Living

Now factor

Well, now and then. This modernist marvel has been reimagined as today’s answer to the good old-fashioned office.

“The office as you know it is dead,” proclaim Belgium’s Fosbury & Sons, and we certainly agree that their super-cool co-working spaces put the average cubicle-filled scene to shame. The company is all about doing away with the outdated one-size-fits-all way of working, and instead offers more modern set-ups where people can get down to business any way they want. And they’re not only catering to footloose freelancers either — with delocalised and travelling teams in any number of industries, digital nomads flock in all shapes and forms.

ABOVE The sculptural forms of Constantin’s unusual office building began a whole new wave of Belgian architecture and saw him included in the Transformations in Modern Architecture 1960-1980 exposition at New York’s Museum of Modern Art — the only Belgian architect featured. Today, the refurbished Boitsfort’s massive 7000m2 can host up to 600 people and 250 companies across its seven storeys, with three more levels available for parking and storage. As well as shared and private offices, common areas and meeting rooms, it has spaces for events and lectures, an auditorium, a small club, and a bar and restaurant with panoramic views of the nearby Sonian Forest. The exposed concrete walls of the interior are complemented by a customised material palette that includes black steel framing, parquet flooring, potted greenery, warm timber tables, and leather and rattan seating.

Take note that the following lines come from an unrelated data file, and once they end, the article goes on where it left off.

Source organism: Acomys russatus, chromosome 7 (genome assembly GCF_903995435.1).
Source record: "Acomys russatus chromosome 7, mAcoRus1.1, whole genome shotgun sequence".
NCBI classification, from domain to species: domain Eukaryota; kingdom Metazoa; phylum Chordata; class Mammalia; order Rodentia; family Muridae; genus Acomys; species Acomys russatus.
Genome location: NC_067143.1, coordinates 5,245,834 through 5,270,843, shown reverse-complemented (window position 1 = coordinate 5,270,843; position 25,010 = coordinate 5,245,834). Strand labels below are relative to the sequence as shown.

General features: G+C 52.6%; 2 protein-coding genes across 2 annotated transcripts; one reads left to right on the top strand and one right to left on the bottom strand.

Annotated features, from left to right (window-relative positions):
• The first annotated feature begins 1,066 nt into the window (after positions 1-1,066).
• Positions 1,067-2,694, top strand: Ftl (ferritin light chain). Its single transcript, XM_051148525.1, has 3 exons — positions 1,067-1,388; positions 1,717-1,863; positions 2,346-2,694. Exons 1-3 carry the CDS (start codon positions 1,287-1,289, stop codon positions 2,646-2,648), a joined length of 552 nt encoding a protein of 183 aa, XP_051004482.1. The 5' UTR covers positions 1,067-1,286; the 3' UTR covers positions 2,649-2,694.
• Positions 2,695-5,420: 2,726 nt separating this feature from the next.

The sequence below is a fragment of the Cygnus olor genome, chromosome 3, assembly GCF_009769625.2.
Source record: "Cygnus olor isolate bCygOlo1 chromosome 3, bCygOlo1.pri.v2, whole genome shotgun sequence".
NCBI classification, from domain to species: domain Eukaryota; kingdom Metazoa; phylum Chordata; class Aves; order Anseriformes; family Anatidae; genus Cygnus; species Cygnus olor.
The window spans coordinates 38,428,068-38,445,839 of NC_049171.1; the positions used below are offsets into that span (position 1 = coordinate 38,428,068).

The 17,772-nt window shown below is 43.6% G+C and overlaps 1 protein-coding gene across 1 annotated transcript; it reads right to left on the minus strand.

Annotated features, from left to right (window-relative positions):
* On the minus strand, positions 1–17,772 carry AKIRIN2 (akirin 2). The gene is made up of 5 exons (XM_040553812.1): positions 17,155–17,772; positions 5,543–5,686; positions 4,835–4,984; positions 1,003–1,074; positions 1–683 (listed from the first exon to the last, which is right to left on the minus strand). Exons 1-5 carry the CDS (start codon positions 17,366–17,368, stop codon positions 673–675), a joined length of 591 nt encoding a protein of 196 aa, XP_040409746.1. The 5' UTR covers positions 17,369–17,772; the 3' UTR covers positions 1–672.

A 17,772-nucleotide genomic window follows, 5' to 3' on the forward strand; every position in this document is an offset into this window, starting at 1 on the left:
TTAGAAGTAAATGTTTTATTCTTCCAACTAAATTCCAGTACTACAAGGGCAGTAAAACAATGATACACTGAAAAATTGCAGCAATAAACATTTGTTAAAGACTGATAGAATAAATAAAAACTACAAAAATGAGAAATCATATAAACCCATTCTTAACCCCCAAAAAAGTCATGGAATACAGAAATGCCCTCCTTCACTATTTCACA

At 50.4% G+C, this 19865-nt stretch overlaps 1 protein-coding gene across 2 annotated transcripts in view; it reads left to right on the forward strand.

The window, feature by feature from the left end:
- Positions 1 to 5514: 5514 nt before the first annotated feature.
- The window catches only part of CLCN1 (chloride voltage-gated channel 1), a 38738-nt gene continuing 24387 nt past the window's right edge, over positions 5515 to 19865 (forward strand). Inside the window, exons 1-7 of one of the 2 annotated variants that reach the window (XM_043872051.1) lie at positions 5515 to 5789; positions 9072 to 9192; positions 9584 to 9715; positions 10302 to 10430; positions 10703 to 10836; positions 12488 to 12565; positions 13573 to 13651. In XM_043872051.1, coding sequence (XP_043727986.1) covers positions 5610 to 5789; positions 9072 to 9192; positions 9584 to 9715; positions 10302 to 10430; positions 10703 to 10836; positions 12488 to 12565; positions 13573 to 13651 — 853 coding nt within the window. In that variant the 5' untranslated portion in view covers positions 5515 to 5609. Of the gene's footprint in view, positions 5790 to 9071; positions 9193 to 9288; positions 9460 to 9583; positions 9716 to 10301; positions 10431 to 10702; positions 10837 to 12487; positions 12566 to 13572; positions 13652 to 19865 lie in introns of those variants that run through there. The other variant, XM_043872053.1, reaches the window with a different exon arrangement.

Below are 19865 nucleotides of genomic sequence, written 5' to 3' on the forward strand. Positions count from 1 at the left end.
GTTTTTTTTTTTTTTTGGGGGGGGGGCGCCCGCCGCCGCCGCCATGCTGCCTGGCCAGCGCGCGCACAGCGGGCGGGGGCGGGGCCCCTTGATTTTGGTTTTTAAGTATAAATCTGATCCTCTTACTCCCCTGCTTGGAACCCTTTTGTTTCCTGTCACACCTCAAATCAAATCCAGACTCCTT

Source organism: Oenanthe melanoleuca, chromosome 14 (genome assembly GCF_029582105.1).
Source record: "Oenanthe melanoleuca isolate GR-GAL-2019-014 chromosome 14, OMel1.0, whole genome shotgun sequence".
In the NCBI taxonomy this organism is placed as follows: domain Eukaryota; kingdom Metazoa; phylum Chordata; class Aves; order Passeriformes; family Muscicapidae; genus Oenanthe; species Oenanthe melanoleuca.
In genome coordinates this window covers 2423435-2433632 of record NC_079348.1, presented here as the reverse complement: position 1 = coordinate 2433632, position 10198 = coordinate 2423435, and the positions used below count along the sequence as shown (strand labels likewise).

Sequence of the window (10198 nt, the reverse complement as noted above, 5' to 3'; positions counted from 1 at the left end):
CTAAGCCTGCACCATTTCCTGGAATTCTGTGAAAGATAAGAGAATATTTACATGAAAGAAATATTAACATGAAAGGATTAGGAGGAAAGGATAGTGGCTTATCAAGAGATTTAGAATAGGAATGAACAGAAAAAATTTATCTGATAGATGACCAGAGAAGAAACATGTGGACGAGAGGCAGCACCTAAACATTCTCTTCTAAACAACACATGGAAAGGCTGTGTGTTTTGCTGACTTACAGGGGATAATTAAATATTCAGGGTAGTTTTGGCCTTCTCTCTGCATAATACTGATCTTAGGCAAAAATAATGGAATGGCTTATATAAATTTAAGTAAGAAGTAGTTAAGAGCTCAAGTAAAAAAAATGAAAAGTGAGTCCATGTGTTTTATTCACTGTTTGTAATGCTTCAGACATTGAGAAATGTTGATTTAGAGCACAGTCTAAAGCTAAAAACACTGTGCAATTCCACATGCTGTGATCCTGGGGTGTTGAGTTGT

The newest property added to Fosbury & Sons’ portfolio is this modernist beauty in Brussels by post-war architect Constantin Brodzki. Constructed over three years from 1967 to serve as the HQ of a cement company, the monolithic structure was so well-considered that few updates to the interior architecture were required — pretty much just a sensitive refurbishment of the original elements by architects Going East and a bit of a tech upgrade. Outside, the building’s exterior comprises 756 convex oval modules that form banks of egg-shaped windows, creating a futuristic vibe well-suited to this forward-thinking concept.
fosburyandsons.com

Words Philippa Prentice
Photography Jeroen Verrecht